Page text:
In a 2021 report funded by the Recycling Development Center, research professor Karl Englund and a civil and environmental engineering team at Washington State University outlined existing chemical and thermal recycling options for plastic — such as heat-intensive solutions like pyrolysis and gasification, or catalyst-based solutions like glycolysis — and assessed their viability to operate in the Pacific Northwest.
“The guys in the plastics world are busting their butt to make this happen,” Englund says. “Do we all need to do more? Yeah. But at least we’re taking steps in the right … » More …
A two‑year, $2.6 million U.S. Department of Energy grant will support a team of researchers in designing and building carbon-negative homes to combat climate change in the growing residential construction sector.
“Society needs the built environment. It’s one of those things moving forward that we can’t reduce creating more of, so we need to find a way to do it cleanly,” said Adam Phillips, assistant professor of civil engineering and a co‑principal investigator on the project. [Read more…]
A method to convert a commonly thrown-away plastic to a resin used in 3D-printing could allow for making better use of plastic waste. A team of Washington State University researchers developed a simple and efficient way to convert polylactic acid (PLA), a bio-based plastic used in products such as filament, plastic silverware and food packaging to a high-quality resin.
“We found a way to immediately turn this into something that’s stronger and better, and we hope that will provide people the incentive to upcycle this stuff instead of just … » More …
Putting nanoparticles from shrimp shells into cement paste made the material significantly stronger — an innovation that could lead to reduced seafood waste and lower carbon emissions from concrete production.
Reporting in the journal Cement and Concrete Composites, a team of Washington State University and Pacific Northwest National Laboratory researchers created nanocrystals and nanofibers of chitin, the second most abundant biopolymer in nature, from waste shrimp shells. When these tiny bits of chitin, which are about 1,000 times smaller than a human hair, were added to cement paste, the resulting material was up to 40% stronger. [Read more…]
The WSU Extension Forestry team was honored this summer by the Western Extension Director’s Association for their educational efforts preserving the health and safety of Washington’s private forests.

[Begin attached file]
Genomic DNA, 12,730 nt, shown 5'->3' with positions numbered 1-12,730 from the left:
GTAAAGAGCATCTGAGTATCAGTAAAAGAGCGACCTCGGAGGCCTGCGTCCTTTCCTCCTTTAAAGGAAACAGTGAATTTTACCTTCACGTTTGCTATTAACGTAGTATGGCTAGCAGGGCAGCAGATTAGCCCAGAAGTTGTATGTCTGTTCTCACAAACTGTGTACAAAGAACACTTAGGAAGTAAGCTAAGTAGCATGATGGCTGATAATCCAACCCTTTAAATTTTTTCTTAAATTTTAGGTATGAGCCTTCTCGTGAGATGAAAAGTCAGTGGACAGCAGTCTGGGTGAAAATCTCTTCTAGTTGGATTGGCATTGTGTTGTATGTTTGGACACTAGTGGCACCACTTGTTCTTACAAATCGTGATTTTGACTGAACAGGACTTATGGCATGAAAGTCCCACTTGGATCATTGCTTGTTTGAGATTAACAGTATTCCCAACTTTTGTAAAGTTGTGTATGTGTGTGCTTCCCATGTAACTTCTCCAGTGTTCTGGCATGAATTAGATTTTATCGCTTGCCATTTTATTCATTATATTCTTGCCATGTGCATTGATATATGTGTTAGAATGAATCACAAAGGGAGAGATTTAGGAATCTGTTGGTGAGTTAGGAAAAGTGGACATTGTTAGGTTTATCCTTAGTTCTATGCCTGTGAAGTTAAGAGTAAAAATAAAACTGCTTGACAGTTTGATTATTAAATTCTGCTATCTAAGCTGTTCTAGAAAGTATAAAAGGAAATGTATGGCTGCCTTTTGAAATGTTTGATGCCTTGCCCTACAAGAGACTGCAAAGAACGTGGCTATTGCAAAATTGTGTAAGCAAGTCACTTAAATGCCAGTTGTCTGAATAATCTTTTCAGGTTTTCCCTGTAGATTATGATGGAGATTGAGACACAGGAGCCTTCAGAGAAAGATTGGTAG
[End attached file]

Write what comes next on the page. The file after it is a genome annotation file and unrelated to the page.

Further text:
Team members Andrew Perleberg, Kevin Zobrist, Sean Alexander, Patrick Shults, Rebekah Zimmerer, Grace Garrison, Todd Murray, Vikram Yadama, and Karl Englund received WEDA’s Excellence in Programming award as part of the association’s joint annual meeting, June 29, 2022 in Concord, Calif. [Read more…]
Post-doctoral research associate Yu-Chung Chang and his team won $50,000 to explore chemical recycling on May 10 at Cougar Cage, hoping to reduce plastic waste in landfills and oceans.
Cougar Cage is an event, like “Shark Tank,” where researchers pitch their project to a panel of judges, who determine if it will benefit the environment and humanity. Researchers also explain how funding can further propel their project, Chang said. [Read more…]
Three projects proposed by Washington State University researchers were awarded $50,000 each in this spring’s Cougar Cage event. Yu-Chung Chang, a postdoctoral research associate, and Professor Jinwen Zhang at the Composite Materials and Engineering Center want to do more than recycle polylactic acid plastics with processing that makes them weaker. In a global market that continues to grow each year, Chang aims to offer a more sustainable and economical alternative to traditional recycling methods. He hopes that through chemical upcycling, plastic can … » More …
Vikram Yadama has long been passionate about creating sustainable and renewable building materials for affordable housing, but the civil and environmental engineering professor has always been puzzled about one thing: it seems only rich people can afford them.
Hoping to be part of efforts to change that, Yadama and fellow researchers at Washington State University are teaming up with a Tacoma-based start-up to develop environmentally friendly, climate resilient, and affordable roofing materials made from bamboo. [Read More….]
Simpson Strong-Tie, the leader in engineered structural connectors and building solutions, recognized Washington State University retiring professors Dr. Don Bender, P.E., and Dr. J. Daniel Dolan, P.E., for their significant contributions to our industry in the areas of product testing, research, code development and education, along with their leadership of the Simpson Strong-Tie® Excellence Fund — an eight-year commitment of $100,000 annually to support construction and engineering research at WSU. [Read More…]